Platform: Nintendo DS
Developer: EA Tiburon
Publisher: EA Games
“The British Empire was built on cups of tea and if you think I’m going into battle without one, you are mistaken”
– Lock, Stock & 2 Smoking Barrels.
Henry Hatsworth is a Nintendo DS game where you play as a tea-sipping British explorer who is on a quest for a magical golden suit that gives the wearer limitless power.
As far as genre-blending games go, I think Henry Hatsworth may be a first: It is a DS game that is a platformer on the top screen mixed with a Bejewelled-style puzzle game on the bottom screen. And as the challenge ramps up over the course of the 5 worlds, a significant amount of shooting gets added to the mix. It sounds absurdly complex and yet once the formula clicks, it becomes a terrific example of the type of gaming where you get ‘in the zone’. Jumping between the modes becomes surprisingly natural.
The platforming and shooting in top screen is the main component of the game and it quickly becomes clear that the best strategy is to have most of the bottom screen kept filled with blocks. Popping combinations of blocks gives you power-ups in the top screen which are best saved for arenas where Hatsworth often has to fight up to ten enemies at once. If you pop enough blocks, they fill up a meter that eventually turns Hatworth into an invincible giant mech warrior. Truly this is a game with many facets.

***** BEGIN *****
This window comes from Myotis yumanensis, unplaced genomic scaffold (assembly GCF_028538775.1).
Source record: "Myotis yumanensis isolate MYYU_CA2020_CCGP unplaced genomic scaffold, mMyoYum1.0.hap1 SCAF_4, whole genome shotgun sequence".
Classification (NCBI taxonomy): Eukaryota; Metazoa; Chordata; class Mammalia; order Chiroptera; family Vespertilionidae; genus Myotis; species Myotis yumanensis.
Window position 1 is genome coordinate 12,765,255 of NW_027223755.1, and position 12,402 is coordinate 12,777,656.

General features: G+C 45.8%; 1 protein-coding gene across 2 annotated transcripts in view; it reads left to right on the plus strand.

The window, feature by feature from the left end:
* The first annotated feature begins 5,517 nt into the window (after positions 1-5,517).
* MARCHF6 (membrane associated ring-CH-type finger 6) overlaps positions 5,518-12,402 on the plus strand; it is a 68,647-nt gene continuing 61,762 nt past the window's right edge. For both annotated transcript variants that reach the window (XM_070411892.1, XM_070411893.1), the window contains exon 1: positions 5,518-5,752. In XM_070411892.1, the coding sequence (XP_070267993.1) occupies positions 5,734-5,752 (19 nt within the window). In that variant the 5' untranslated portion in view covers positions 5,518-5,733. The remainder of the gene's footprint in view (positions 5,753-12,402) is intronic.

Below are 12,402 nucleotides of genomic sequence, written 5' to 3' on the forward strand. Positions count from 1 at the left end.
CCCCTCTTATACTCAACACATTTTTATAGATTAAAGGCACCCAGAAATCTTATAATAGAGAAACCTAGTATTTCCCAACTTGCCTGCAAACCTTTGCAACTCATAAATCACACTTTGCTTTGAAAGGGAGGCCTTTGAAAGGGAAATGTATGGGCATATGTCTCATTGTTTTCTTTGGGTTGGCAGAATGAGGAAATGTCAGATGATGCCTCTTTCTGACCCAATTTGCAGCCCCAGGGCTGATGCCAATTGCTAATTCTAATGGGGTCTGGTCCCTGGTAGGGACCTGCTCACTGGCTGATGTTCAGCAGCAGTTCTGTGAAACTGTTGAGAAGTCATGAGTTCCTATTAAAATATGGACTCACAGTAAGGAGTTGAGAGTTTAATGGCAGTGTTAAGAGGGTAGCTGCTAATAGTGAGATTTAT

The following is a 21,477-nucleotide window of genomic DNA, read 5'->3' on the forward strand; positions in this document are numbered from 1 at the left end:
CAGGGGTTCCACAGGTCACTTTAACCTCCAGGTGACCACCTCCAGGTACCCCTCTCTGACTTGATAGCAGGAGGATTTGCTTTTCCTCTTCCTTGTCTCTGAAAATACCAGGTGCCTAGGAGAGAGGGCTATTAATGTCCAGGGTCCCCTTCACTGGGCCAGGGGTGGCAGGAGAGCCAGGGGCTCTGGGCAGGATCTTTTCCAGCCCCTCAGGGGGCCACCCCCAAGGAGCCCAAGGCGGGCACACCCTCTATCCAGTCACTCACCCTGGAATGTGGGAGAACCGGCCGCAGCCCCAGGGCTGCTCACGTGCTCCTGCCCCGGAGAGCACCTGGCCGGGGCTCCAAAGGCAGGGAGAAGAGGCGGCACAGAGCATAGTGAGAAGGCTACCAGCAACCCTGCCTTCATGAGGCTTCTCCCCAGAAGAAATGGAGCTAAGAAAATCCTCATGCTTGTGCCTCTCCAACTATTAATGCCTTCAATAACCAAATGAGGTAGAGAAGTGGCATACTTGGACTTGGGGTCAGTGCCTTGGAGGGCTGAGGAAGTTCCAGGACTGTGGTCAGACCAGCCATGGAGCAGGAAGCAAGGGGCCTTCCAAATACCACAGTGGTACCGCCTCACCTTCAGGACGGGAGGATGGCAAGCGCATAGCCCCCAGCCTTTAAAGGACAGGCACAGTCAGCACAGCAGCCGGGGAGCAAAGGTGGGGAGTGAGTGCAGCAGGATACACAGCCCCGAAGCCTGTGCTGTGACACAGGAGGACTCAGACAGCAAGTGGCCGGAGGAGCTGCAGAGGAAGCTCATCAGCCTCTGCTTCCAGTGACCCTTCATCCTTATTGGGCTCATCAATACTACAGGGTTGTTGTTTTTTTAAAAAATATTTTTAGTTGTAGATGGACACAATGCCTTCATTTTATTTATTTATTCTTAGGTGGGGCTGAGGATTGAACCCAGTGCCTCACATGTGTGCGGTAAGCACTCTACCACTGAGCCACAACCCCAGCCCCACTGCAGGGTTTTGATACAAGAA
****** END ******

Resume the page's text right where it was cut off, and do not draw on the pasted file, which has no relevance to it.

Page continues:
Be warned though, this is a tough game. Pretty much from the third world onwards, each level becomes exceptionally long, they are stacked with enemies that take an increasingly large number of hits, and the worlds are punctuated by some bosses that are hard as hell. In fact, some of the stages in the final world verge on being unreasonably difficult and there are some frustrating instant-death moments for a game with long spells between checkpoints. That tried and true shitty game mechanic ‘falling backwards to an instantaneous death when you get hit by an enemy’ makes an appearance a few times.
Its not enough to spoil the overall package though. Henry Hatsworth is the best kind of DS game. It is one of the rare titles on the platform that really makes good consistent use of both screens. The visuals are charming, the over the top British characterisation works and there has been a lack of good 2D platforming games so it fills that niche quite nicely.